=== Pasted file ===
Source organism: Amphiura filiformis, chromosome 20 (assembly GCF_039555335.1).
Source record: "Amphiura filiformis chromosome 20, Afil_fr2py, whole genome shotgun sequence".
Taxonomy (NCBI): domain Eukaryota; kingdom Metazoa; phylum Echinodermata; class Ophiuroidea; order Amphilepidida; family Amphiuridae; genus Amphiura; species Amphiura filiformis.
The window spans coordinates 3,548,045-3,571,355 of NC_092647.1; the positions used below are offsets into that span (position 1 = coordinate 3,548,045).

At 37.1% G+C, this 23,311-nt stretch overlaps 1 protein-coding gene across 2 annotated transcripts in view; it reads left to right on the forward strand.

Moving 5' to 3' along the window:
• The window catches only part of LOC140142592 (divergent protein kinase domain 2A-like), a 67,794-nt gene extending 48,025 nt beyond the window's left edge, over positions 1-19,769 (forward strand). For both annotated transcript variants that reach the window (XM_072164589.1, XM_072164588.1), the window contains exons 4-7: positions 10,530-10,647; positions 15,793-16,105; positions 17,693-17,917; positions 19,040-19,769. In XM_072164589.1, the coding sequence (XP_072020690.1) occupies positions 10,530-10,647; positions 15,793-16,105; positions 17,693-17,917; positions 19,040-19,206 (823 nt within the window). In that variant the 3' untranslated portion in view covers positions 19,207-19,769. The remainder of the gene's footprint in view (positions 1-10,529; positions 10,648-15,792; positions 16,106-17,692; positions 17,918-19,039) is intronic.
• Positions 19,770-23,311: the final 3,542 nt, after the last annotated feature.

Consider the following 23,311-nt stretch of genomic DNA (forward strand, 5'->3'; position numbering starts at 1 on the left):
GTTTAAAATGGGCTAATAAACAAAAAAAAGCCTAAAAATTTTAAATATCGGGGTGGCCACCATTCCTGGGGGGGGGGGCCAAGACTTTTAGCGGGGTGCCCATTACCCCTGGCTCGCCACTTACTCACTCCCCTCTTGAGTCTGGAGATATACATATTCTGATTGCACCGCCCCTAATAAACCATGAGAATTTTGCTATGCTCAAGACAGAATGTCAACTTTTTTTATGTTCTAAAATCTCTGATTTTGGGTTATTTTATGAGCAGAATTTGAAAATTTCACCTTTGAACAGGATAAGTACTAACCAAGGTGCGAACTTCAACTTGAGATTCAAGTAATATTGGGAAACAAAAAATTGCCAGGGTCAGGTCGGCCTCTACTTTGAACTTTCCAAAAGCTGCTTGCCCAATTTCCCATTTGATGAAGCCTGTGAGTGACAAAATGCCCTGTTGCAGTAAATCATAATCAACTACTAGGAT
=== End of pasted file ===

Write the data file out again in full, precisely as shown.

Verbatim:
Source organism: Amphiura filiformis, chromosome 20 (assembly GCF_039555335.1).
Source record: "Amphiura filiformis chromosome 20, Afil_fr2py, whole genome shotgun sequence".
Taxonomy (NCBI): domain Eukaryota; kingdom Metazoa; phylum Echinodermata; class Ophiuroidea; order Amphilepidida; family Amphiuridae; genus Amphiura; species Amphiura filiformis.
The window spans coordinates 3,548,045-3,571,355 of NC_092647.1; the positions used below are offsets into that span (position 1 = coordinate 3,548,045).

At 37.1% G+C, this 23,311-nt stretch overlaps 1 protein-coding gene across 2 annotated transcripts in view; it reads left to right on the forward strand.

Moving 5' to 3' along the window:
• The window catches only part of LOC140142592 (divergent protein kinase domain 2A-like), a 67,794-nt gene extending 48,025 nt beyond the window's left edge, over positions 1-19,769 (forward strand). For both annotated transcript variants that reach the window (XM_072164589.1, XM_072164588.1), the window contains exons 4-7: positions 10,530-10,647; positions 15,793-16,105; positions 17,693-17,917; positions 19,040-19,769. In XM_072164589.1, the coding sequence (XP_072020690.1) occupies positions 10,530-10,647; positions 15,793-16,105; positions 17,693-17,917; positions 19,040-19,206 (823 nt within the window). In that variant the 3' untranslated portion in view covers positions 19,207-19,769. The remainder of the gene's footprint in view (positions 1-10,529; positions 10,648-15,792; positions 16,106-17,692; positions 17,918-19,039) is intronic.
• Positions 19,770-23,311: the final 3,542 nt, after the last annotated feature.

Consider the following 23,311-nt stretch of genomic DNA (forward strand, 5'->3'; position numbering starts at 1 on the left):
GTTTAAAATGGGCTAATAAACAAAAAAAAGCCTAAAAATTTTAAATATCGGGGTGGCCACCATTCCTGGGGGGGGGGGCCAAGACTTTTAGCGGGGTGCCCATTACCCCTGGCTCGCCACTTACTCACTCCCCTCTTGAGTCTGGAGATATACATATTCTGATTGCACCGCCCCTAATAAACCATGAGAATTTTGCTATGCTCAAGACAGAATGTCAACTTTTTTTATGTTCTAAAATCTCTGATTTTGGGTTATTTTATGAGCAGAATTTGAAAATTTCACCTTTGAACAGGATAAGTACTAACCAAGGTGCGAACTTCAACTTGAGATTCAAGTAATATTGGGAAACAAAAAATTGCCAGGGTCAGGTCGGCCTCTACTTTGAACTTTCCAAAAGCTGCTTGCCCAATTTCCCATTTGATGAAGCCTGTGAGTGACAAAATGCCCTGTTGCAGTAAATCATAATCAACTACTAGGAT